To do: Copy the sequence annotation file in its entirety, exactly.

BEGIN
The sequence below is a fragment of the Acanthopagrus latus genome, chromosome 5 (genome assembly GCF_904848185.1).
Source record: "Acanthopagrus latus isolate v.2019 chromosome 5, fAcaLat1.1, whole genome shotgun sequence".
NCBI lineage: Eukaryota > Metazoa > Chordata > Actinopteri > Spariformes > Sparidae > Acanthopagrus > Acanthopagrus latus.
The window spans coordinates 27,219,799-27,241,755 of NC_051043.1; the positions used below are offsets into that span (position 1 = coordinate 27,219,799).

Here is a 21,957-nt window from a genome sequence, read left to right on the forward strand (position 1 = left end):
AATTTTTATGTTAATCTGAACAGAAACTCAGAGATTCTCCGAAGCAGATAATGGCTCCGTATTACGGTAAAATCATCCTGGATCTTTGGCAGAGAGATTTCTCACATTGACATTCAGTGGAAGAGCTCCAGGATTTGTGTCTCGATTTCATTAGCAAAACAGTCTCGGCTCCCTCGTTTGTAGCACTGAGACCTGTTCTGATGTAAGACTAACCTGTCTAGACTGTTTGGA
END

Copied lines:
The sequence below is a fragment of the Acanthopagrus latus genome, chromosome 5 (genome assembly GCF_904848185.1).
Source record: "Acanthopagrus latus isolate v.2019 chromosome 5, fAcaLat1.1, whole genome shotgun sequence".
NCBI lineage: Eukaryota > Metazoa > Chordata > Actinopteri > Spariformes > Sparidae > Acanthopagrus > Acanthopagrus latus.
The window spans coordinates 27,219,799-27,241,755 of NC_051043.1; the positions used below are offsets into that span (position 1 = coordinate 27,219,799).

Here is a 21,957-nt window from a genome sequence, read left to right on the forward strand (position 1 = left end):
AATTTTTATGTTAATCTGAACAGAAACTCAGAGATTCTCCGAAGCAGATAATGGCTCCGTATTACGGTAAAATCATCCTGGATCTTTGGCAGAGAGATTTCTCACATTGACATTCAGTGGAAGAGCTCCAGGATTTGTGTCTCGATTTCATTAGCAAAACAGTCTCGGCTCCCTCGTTTGTAGCACTGAGACCTGTTCTGATGTAAGACTAACCTGTCTAGACTGTTTGGA